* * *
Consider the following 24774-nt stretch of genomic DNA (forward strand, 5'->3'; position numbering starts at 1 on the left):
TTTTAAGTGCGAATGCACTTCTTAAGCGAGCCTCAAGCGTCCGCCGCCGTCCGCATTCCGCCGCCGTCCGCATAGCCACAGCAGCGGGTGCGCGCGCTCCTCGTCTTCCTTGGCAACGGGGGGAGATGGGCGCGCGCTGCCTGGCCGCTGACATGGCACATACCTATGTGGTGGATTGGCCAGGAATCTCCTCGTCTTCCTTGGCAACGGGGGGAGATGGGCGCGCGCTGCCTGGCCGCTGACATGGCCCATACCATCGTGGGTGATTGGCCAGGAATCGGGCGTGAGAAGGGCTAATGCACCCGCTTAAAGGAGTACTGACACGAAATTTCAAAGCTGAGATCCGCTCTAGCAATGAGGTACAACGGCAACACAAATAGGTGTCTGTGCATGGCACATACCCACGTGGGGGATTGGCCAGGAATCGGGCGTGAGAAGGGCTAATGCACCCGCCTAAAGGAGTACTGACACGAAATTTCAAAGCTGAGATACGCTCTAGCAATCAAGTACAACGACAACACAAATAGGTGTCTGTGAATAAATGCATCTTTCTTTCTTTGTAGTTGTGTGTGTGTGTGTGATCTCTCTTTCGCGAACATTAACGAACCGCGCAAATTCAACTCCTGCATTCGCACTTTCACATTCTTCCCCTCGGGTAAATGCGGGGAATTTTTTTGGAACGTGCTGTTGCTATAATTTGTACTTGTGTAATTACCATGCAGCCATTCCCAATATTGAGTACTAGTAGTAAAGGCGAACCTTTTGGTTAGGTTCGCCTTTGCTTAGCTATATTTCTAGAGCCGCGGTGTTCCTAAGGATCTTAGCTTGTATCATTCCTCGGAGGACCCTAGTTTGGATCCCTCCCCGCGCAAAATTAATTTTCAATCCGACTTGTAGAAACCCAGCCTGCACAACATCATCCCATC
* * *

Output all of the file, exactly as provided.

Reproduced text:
Consider the following 24774-nt stretch of genomic DNA (forward strand, 5'->3'; position numbering starts at 1 on the left):
TTTTAAGTGCGAATGCACTTCTTAAGCGAGCCTCAAGCGTCCGCCGCCGTCCGCATTCCGCCGCCGTCCGCATAGCCACAGCAGCGGGTGCGCGCGCTCCTCGTCTTCCTTGGCAACGGGGGGAGATGGGCGCGCGCTGCCTGGCCGCTGACATGGCACATACCTATGTGGTGGATTGGCCAGGAATCTCCTCGTCTTCCTTGGCAACGGGGGGAGATGGGCGCGCGCTGCCTGGCCGCTGACATGGCCCATACCATCGTGGGTGATTGGCCAGGAATCGGGCGTGAGAAGGGCTAATGCACCCGCTTAAAGGAGTACTGACACGAAATTTCAAAGCTGAGATCCGCTCTAGCAATGAGGTACAACGGCAACACAAATAGGTGTCTGTGCATGGCACATACCCACGTGGGGGATTGGCCAGGAATCGGGCGTGAGAAGGGCTAATGCACCCGCCTAAAGGAGTACTGACACGAAATTTCAAAGCTGAGATACGCTCTAGCAATCAAGTACAACGACAACACAAATAGGTGTCTGTGAATAAATGCATCTTTCTTTCTTTGTAGTTGTGTGTGTGTGTGTGATCTCTCTTTCGCGAACATTAACGAACCGCGCAAATTCAACTCCTGCATTCGCACTTTCACATTCTTCCCCTCGGGTAAATGCGGGGAATTTTTTTGGAACGTGCTGTTGCTATAATTTGTACTTGTGTAATTACCATGCAGCCATTCCCAATATTGAGTACTAGTAGTAAAGGCGAACCTTTTGGTTAGGTTCGCCTTTGCTTAGCTATATTTCTAGAGCCGCGGTGTTCCTAAGGATCTTAGCTTGTATCATTCCTCGGAGGACCCTAGTTTGGATCCCTCCCCGCGCAAAATTAATTTTCAATCCGACTTGTAGAAACCCAGCCTGCACAACATCATCCCATC